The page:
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Should Daniel Richter’s Duisen Be Interpreted in a Marxist Light?

Joshua Duncan

Art History III

Prof. James Bockelman

30 November, 2011
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Illustrations

Figure 1. Richter, Daniel. Duisen. 2004. Oil on canvas. 8.5’ x 11’. Art News.org. 17 Sept. 2011.

<http://artnews.org>.
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Figure 2. Richter, Daniel. White Horse – Pink Flag. 2004. Oil on canvas. 85.83” x 66.14”. Art

News.org. 17 Sept. 2011. <http://artnews.org>.

Figure 3. Goya, Francisco. The Third of May. 1814. Oil on canvas. 106” x 137”. Wikimedia

Commons. 17 Sept. 2011. <http://en.wikipedia.org/wiki/The_Third_of_May_1808>.


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Daniel Richter’s Duisen was painted in 2004 with oil on canvas (figure 1). The 8.5’ by

11’ painting was part of his traveling exhibition “Pink Flag—White Horse” which marked “the

first time that paintings by this…German artist have been shown in North America” (Rubinstein

121). In Duisen, about twenty figures dominate the bottom two thirds of the canvas. The

predominant colors in these figures are reds, pinks, whites, and oranges, with some violets and

blues. About ten figures occupy the foreground, with a crowd of arms and faces placed behind

them, blending together. All the figures fade to white towards the bottom-center, and the

background is entirely dark violet, with a drawing of a cityscape in white lines.

There is a stark contrast between Richter’s handling of the mass of figures and the sky

and buildings in the background. The low-chroma violet sky is overwhelmed by the

expressionistic use of Day-Glo color in the figures. On the other hand, the geometric shapes of

the buildings are rigidly drawn, with the windows creating patterns. If one spends time looking at

the lines of the buildings, the perspective will eventually lead the eye to the vanishing point,

which is above center and between the two central figures. This adds particular emphasis to these

two figures, who serve as a center of interest and contribute to the sense of balance.

The overall balance is created because the composition is essentially symmetrical, with

buildings and figures on the left balanced by similar ones on the right. Visual rhythm is created

by the upraised arms from left to right, all directing the eye upwards. Richter’s handling of paint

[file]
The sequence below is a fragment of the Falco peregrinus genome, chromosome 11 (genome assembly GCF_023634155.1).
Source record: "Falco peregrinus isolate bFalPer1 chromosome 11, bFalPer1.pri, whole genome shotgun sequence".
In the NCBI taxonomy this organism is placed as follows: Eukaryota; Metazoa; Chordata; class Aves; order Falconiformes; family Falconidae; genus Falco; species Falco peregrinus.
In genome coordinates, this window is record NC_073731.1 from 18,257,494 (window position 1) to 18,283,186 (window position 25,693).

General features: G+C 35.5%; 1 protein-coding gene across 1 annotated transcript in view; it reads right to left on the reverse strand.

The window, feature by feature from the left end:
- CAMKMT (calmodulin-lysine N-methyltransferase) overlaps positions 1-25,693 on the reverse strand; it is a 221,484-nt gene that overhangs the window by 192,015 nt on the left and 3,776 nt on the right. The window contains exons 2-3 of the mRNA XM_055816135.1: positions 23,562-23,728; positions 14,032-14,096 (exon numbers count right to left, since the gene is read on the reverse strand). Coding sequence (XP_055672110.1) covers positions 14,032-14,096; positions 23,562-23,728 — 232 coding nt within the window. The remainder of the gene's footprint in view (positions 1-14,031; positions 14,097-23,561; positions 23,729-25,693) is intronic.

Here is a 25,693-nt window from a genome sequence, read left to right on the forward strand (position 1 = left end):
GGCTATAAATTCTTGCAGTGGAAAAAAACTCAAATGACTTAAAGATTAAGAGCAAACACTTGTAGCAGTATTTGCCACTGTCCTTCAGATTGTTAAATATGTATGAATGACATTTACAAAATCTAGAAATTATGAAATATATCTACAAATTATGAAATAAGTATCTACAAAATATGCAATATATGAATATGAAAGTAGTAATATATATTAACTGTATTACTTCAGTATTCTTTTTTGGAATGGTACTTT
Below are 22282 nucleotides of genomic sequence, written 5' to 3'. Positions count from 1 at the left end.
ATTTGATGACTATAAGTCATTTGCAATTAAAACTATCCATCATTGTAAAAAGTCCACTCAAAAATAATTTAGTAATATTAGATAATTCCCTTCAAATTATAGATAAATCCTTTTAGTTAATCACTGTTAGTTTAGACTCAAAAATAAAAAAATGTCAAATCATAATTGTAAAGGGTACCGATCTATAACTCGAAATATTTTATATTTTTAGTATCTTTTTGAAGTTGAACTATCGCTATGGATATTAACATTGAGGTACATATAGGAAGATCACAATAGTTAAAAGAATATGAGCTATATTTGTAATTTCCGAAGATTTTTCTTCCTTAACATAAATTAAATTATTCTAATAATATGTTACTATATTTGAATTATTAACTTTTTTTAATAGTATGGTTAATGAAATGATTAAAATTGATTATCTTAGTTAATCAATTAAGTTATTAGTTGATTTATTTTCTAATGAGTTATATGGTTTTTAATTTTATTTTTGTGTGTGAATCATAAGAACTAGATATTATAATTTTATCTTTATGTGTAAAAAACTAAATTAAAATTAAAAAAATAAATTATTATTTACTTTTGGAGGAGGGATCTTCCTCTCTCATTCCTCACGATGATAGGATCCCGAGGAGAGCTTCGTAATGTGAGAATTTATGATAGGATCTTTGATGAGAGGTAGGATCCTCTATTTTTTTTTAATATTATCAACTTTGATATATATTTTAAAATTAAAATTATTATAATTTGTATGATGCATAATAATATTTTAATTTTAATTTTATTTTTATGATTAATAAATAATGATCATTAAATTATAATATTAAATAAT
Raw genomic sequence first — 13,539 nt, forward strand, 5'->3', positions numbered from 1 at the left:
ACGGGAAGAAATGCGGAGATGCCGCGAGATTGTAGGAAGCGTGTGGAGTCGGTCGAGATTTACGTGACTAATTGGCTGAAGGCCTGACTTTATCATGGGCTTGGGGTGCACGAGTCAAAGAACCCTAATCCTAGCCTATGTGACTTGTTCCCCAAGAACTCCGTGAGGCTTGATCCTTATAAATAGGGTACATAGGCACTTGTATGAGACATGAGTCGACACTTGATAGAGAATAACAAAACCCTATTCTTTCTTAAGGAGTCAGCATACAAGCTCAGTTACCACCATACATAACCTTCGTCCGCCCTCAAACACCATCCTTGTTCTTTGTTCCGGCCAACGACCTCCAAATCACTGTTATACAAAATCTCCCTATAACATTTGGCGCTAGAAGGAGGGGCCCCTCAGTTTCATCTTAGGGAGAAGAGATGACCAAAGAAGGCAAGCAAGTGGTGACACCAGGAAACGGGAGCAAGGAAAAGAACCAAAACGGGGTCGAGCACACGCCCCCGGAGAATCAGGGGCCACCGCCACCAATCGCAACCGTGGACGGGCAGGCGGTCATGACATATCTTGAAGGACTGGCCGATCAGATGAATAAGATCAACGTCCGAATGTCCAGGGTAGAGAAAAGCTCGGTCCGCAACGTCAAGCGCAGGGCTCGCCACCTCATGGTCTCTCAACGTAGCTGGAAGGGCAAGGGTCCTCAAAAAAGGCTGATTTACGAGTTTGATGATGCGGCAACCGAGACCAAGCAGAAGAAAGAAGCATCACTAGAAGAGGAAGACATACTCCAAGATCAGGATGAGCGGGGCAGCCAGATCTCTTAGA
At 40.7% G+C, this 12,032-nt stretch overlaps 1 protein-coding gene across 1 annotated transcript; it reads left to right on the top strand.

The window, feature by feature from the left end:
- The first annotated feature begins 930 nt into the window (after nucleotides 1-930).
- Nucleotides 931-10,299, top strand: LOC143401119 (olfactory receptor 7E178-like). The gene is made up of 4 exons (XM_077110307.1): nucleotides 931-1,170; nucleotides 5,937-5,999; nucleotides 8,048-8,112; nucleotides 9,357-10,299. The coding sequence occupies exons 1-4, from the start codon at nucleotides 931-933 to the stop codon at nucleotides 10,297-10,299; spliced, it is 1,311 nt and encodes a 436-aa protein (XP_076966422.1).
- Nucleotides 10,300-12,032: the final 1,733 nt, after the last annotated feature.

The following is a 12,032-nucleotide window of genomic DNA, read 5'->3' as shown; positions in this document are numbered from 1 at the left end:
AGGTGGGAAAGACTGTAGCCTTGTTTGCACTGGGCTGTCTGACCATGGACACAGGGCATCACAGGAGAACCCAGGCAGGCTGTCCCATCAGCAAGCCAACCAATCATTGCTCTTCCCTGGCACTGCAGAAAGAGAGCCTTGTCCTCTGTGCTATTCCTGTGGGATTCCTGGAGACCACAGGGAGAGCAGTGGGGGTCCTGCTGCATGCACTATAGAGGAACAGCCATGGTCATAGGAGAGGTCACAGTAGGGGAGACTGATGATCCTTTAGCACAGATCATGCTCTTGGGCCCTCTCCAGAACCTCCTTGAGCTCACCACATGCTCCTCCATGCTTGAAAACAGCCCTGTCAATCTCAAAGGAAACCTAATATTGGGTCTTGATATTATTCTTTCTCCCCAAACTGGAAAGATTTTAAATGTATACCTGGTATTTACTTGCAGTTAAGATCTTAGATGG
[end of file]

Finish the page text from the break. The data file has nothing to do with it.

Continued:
has been described as “Splatters and slashes of paint, together with glazes, pentimenti and

impasto brushwork…” (Meuller 155). Richter appears to have built up texture in the foreground

by laying multiple layers of paint and possibly sanding back into it. Despite this, the group of

figures is still unified because similar colors are used throughout the group, and the use of white

shapes in all the figures makes the crowd look like a single, massive, abstract shape. Because
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some dark purple colors are brought into the foreground, the figures feel unified with the

background and appear to belong in the space they occupy, even though the two areas are

painted in dramatically different styles.

Duisen belongs to a body of figurative work Richter began creating after becoming a

prominent artist in Germany. The paintings from 2004 featured in “Pink Flag—White Horse”

represent a departure from his earlier abstractions (Rubenstein 121). Richter’s work was mostly

abstract expressionism until 1999-2000 (Hughes 134). On some occasions, Richter has provided

books, record covers, and photographs which inspired specific paintings, such as Why I’m Not a

Conservative (Diederichsen 78). Though Richter did not provide such source material for

Duisen, it is certainly possible that it too was inspired by topical controversies in Germany.

Generally, writers discussing Richter’s work often debate the influence of Marxism in his

art. Understanding a little about Richter’s life in Germany is helpful for interpreting Duisen in a

Marxist light. According to a brief biography published by the David Zwirner art gallery, Richter

was born in 1962 and works in Berlin and Hamburg, Germany. He was in his late twenties when

the Berlin wall was torn down, and Hughes suggests that Richter is critical of the movement to

the right in German culture (Hughes 134). Rubenstein believes Germany’s history “from the

debacle of Nazism to its prolonged frontline status in the Cold War, has provided a wealth of

material to address and a certain obligation to tackle large subjects” (120).

In an interview with Dorothy Spears, Richter reminisced about joining a punk band in his

youth, which first gave him opportunities to work as an artist. After the Berlin wall was torn

down, punk rock became more mainstream, and Richter said he “had to decide what to do in my

life” (Spears). His youth spent in the punk sub-culture affected his early work; Rubenstein

observed the influence of his “punk rock” art style in the painting White Horse—Pink Flag (122)
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(figure 2). The punk sub-culture in Germany was generally pro-anarchy, and Richter’s own

artwork and statements reflect this attitude towards government (Diedrichsen 78). In an

interview in 2008, Richter said he rejected a Minimalistic or Conceptual approach to art because

as a student he found such work “really lame and boring.…I thought of Abstract Expressionism

as a real promise of freedom and unlimited lawlessness” (Spears).

If one examines Richter through the lens of a Marxist critique of art history, Richter

would have been considered a proletariat in his youth, one of the powerless masses, much like

the crowd depicted in Duisen and similar works. Though the subjects in Duisen are ambiguous,

several elements support a Marxist understanding. First, the figures are contrasted in style with

the urban setting. The skyscraper has historically been a symbol of civilization and industry, and

more specifically capitalism. In the painting, the miserable figures strain against the edges of the

canvas, as if attempting to escape. One could interpret Duisen as a dark metaphor for the people

in Germany’s industrial society: ghostly, inhuman people, marching through a bleak world of

precision and order.

Alternatively, Rubenstein has suggested that the raised arms could signify surrender and

that the colors suggest that they are being viewed through heat-sensing equipment (Rubinstein

120). If this is the case, the viewer is directly involved in the action of the painting. Rather than

being a force which threatens the viewer, the crowd becomes submissive to the viewer. Indeed,

Richter has drawn inspiration from controversial incidents where German police were accused of